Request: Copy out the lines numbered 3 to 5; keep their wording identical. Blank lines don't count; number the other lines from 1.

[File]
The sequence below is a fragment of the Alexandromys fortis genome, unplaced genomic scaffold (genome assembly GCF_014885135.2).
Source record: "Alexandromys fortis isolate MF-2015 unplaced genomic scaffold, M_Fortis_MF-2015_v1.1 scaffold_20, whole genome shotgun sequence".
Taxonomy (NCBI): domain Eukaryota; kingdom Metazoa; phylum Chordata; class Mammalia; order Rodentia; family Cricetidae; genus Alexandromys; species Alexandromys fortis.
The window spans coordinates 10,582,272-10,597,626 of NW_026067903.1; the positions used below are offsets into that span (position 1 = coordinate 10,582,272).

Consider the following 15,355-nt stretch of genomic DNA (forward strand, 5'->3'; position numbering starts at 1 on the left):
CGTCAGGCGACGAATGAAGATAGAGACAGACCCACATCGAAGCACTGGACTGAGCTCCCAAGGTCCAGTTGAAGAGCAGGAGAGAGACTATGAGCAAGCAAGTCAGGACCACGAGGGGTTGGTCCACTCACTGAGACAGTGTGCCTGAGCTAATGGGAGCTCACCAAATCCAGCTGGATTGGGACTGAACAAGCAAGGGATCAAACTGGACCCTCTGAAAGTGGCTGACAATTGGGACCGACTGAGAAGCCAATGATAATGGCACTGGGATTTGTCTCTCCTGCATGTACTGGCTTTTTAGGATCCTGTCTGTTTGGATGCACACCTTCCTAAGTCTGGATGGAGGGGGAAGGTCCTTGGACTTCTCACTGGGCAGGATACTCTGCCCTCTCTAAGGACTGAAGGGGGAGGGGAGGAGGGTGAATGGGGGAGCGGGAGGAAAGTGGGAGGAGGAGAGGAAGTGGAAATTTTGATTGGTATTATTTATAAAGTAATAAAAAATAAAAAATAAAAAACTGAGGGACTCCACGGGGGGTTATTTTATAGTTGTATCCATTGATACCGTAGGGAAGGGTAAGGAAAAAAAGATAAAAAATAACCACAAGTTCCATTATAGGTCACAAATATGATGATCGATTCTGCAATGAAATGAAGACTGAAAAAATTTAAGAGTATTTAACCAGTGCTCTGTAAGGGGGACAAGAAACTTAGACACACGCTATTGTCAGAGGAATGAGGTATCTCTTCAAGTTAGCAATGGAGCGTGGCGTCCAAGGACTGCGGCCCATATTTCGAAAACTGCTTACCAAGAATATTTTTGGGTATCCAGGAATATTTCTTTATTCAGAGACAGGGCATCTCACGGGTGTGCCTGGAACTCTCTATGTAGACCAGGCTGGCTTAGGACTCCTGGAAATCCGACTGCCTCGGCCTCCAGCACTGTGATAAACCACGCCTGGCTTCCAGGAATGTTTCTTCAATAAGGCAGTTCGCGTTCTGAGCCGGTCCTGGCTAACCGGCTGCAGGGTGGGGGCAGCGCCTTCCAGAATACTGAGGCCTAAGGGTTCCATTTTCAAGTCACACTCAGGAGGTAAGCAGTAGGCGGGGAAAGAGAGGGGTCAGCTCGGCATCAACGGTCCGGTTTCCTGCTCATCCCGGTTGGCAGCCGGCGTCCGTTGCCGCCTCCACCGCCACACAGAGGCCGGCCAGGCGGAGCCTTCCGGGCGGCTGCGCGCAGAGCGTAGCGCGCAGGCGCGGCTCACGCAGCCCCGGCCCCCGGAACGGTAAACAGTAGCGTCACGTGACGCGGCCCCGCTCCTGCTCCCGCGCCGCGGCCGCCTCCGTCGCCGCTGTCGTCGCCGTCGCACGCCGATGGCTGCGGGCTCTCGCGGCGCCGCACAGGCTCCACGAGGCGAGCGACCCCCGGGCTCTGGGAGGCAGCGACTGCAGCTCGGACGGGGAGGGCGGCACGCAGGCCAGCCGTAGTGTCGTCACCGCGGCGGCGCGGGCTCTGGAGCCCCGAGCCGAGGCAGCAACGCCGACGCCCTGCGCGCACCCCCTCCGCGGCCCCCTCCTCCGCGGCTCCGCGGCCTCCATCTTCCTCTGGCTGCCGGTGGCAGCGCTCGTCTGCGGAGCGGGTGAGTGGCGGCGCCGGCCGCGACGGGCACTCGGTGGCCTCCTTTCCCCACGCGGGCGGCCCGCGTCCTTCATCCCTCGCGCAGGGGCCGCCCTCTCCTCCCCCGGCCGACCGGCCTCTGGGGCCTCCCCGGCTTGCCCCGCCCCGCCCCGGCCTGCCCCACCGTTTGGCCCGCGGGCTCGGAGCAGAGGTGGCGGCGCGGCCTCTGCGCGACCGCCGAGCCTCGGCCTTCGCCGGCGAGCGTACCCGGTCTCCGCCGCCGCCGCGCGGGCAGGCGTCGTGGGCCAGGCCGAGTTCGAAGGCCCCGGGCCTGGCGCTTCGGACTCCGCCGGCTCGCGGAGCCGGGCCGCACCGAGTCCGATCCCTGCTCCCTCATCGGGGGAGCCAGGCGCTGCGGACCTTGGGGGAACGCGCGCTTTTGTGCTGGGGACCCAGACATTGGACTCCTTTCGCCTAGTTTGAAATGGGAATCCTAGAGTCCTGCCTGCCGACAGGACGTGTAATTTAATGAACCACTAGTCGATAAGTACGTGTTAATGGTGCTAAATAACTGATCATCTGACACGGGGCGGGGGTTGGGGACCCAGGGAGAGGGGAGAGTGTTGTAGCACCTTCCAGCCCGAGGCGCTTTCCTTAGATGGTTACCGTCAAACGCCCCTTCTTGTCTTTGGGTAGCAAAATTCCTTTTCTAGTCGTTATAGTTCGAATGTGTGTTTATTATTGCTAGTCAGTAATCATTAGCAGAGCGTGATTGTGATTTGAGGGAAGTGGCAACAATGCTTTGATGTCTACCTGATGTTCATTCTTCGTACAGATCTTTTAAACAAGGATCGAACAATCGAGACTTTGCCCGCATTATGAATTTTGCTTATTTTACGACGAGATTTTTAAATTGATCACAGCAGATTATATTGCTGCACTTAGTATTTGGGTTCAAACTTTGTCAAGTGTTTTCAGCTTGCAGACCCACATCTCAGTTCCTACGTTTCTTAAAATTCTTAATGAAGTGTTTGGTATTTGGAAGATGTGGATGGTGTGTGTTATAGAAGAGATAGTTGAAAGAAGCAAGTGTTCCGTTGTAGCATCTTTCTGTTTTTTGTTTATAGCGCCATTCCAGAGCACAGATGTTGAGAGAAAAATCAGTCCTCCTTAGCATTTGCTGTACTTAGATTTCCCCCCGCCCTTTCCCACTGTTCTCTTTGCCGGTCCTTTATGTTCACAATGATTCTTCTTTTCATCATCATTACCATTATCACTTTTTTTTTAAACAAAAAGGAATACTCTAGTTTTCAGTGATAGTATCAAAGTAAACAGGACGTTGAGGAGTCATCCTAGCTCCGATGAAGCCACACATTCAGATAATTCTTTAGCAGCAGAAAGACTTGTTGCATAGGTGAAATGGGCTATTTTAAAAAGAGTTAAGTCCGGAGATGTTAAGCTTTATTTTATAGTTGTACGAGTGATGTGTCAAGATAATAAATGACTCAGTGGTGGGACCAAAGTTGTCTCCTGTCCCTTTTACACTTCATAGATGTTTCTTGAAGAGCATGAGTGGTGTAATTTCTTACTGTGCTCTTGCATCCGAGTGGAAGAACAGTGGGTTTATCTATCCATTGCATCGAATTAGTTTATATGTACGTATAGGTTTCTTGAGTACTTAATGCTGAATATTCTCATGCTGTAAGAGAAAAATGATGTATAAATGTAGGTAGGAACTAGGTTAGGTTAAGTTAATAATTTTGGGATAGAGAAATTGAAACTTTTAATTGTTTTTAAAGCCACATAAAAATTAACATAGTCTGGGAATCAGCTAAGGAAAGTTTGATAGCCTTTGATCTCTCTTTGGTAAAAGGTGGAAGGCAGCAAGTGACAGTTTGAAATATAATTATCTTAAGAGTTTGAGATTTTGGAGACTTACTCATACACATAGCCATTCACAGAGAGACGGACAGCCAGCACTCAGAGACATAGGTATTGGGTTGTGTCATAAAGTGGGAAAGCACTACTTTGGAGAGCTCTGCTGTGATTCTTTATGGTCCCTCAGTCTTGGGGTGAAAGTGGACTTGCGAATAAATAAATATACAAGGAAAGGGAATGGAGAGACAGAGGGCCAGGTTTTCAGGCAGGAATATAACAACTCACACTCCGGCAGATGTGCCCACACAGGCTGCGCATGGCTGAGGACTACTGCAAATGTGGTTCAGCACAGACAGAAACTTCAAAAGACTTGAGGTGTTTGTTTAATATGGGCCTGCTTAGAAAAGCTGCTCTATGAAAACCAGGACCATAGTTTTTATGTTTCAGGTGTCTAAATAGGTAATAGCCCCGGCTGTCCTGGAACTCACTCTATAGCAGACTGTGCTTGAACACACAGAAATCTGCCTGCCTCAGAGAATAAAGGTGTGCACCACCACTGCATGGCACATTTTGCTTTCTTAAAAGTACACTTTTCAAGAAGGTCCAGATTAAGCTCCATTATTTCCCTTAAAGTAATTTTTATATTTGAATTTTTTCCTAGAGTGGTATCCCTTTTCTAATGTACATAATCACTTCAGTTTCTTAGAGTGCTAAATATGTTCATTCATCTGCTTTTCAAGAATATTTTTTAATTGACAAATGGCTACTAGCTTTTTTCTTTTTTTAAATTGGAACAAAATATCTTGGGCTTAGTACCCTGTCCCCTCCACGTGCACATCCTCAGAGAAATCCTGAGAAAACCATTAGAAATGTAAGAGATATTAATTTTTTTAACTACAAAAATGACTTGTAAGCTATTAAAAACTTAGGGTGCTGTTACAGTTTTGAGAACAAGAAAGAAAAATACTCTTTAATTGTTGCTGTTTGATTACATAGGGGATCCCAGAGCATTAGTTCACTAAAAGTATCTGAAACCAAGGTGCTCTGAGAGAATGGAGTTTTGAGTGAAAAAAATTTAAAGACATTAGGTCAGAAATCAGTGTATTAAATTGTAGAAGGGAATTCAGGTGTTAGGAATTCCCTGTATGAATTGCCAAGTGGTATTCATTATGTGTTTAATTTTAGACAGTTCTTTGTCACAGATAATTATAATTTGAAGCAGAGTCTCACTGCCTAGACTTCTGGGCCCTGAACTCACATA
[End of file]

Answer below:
Taxonomy (NCBI): domain Eukaryota; kingdom Metazoa; phylum Chordata; class Mammalia; order Rodentia; family Cricetidae; genus Alexandromys; species Alexandromys fortis.
The window spans coordinates 10,582,272-10,597,626 of NW_026067903.1; the positions used below are offsets into that span (position 1 = coordinate 10,582,272).

Consider the following 15,355-nt stretch of genomic DNA (forward strand, 5'->3'; position numbering starts at 1 on the left):